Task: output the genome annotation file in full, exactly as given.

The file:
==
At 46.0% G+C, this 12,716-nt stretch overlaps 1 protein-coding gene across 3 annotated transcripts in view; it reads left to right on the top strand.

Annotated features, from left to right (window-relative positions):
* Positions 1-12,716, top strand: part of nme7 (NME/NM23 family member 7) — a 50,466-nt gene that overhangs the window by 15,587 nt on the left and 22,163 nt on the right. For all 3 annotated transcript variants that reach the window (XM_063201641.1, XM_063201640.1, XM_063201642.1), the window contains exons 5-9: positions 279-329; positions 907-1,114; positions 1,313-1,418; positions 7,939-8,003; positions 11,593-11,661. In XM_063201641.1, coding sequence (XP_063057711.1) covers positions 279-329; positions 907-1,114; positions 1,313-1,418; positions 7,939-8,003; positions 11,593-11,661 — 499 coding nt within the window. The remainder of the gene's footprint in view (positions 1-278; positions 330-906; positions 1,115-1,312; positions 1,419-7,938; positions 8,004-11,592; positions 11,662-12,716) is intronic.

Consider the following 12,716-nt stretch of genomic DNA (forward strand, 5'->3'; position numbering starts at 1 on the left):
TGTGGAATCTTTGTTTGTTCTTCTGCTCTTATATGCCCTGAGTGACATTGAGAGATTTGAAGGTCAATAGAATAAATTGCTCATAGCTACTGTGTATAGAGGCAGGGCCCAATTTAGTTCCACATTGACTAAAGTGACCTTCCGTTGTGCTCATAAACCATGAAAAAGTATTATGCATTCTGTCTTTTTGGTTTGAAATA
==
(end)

At 46.0% G+C, this 12,716-nt stretch overlaps 1 protein-coding gene across 3 annotated transcripts in view; it reads left to right on the top strand.

Annotated features, from left to right (window-relative positions):
* Positions 1-12,716, top strand: part of nme7 (NME/NM23 family member 7) — a 50,466-nt gene that overhangs the window by 15,587 nt on the left and 22,163 nt on the right. For all 3 annotated transcript variants that reach the window (XM_063201641.1, XM_063201640.1, XM_063201642.1), the window contains exons 5-9: positions 279-329; positions 907-1,114; positions 1,313-1,418; positions 7,939-8,003; positions 11,593-11,661. In XM_063201641.1, coding sequence (XP_063057711.1) covers positions 279-329; positions 907-1,114; positions 1,313-1,418; positions 7,939-8,003; positions 11,593-11,661 — 499 coding nt within the window. The remainder of the gene's footprint in view (positions 1-278; positions 330-906; positions 1,115-1,312; positions 1,419-7,938; positions 8,004-11,592; positions 11,662-12,716) is intronic.

Consider the following 12,716-nt stretch of genomic DNA (forward strand, 5'->3'; position numbering starts at 1 on the left):
TGTGGAATCTTTGTTTGTTCTTCTGCTCTTATATGCCCTGAGTGACATTGAGAGATTTGAAGGTCAATAGAATAAATTGCTCATAGCTACTGTGTATAGAGGCAGGGCCCAATTTAGTTCCACATTGACTAAAGTGACCTTCCGTTGTGCTCATAAACCATGAAAAAGTATTATGCATTCTGTCTTTTTGGTTTGAAATA